We must find ways of rekindling manufacturing in Ireland, substituting home-produced products for imports and targeting specific sectors for export.
We need a major drive, focus and also co-ordination from the network of offices of Enterprise Ireland, the IDA, and Irish embassies to actively engage with Irish manufacturers and unlock their potential all over the globe.
A new corporation tax rate of 6 per cent for manufacturing companies should be introduced, to be offset, if necessary, by increasing the general rate to 15 per cent.
The agri sector has successfully managed to reinvent itself and enjoys a new confidence that seems almost unstoppable.
Ireland has a natural competitive advantage in the agri-food sector and we are only scratching at the surface.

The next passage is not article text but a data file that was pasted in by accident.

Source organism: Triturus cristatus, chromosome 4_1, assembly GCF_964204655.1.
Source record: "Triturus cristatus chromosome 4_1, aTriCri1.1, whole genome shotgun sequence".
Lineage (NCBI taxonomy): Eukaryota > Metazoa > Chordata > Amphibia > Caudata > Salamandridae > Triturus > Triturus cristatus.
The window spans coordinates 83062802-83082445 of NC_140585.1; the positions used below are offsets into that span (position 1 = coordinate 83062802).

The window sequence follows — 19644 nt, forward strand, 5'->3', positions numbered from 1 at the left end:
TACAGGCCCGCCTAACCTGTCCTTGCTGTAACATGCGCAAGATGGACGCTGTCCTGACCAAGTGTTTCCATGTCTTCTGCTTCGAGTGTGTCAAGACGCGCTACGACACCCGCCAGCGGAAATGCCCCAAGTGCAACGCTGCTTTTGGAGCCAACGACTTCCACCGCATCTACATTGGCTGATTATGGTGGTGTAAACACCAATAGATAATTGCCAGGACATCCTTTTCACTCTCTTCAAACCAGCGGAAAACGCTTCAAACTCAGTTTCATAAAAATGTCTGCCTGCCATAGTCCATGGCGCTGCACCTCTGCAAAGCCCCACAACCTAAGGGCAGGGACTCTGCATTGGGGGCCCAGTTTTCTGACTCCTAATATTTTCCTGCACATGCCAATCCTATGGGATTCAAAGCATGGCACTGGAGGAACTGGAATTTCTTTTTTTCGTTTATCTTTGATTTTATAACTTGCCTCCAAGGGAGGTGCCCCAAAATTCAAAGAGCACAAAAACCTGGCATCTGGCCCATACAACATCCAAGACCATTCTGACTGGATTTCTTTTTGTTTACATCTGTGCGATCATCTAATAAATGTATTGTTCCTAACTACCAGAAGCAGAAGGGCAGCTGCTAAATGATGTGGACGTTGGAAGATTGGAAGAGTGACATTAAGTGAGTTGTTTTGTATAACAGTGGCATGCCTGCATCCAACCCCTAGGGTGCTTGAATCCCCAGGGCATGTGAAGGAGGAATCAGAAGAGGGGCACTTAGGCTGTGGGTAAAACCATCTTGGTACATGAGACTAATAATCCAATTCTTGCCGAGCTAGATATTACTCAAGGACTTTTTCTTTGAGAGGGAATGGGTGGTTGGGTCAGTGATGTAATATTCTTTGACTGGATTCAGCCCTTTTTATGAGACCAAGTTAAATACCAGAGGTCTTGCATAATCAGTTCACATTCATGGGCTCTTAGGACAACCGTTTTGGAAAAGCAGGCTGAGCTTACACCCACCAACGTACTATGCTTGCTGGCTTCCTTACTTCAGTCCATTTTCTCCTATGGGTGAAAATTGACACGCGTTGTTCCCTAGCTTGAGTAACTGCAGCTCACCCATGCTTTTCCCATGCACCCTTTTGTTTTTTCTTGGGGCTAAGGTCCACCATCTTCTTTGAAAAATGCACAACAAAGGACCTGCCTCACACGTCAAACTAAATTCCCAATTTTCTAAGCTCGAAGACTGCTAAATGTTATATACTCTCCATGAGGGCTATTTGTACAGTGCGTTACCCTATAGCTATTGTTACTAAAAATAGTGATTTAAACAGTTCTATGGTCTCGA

We are well placed to compete for a much larger share of this market globally, be it in commodities or products for supermarket shelves.
As an example, Ireland is the largest exporter of beef in Europe and this can surely be extended to a much wider range of products.
A focus on innovation and new product development would help displace many imports.
By getting the pricing and branding right and with a proper marketing campaign to buy Irish, we would be well placed to supply the multiple grocers in Ireland and across Europe and create huge numbers of jobs.
In conclusion, the future is not about trying to invent a new economic model -- it is more about going back to the model we had throughout the 1990s, prior to the worst excesses and lost competitiveness associated with the years of 2001-2007.
Confidence has to be restored and this calls for strong, inspiring leadership in both Government and business.
Leadership that inspires people also mobilises people and creates an energy, an enthusiasm and a confidence that can help overcome all our challenges.
Former Beamish & Crawford boss Alf Smiddy now runs his own consultancy and sits on a number of boards.
Sunday Indo Business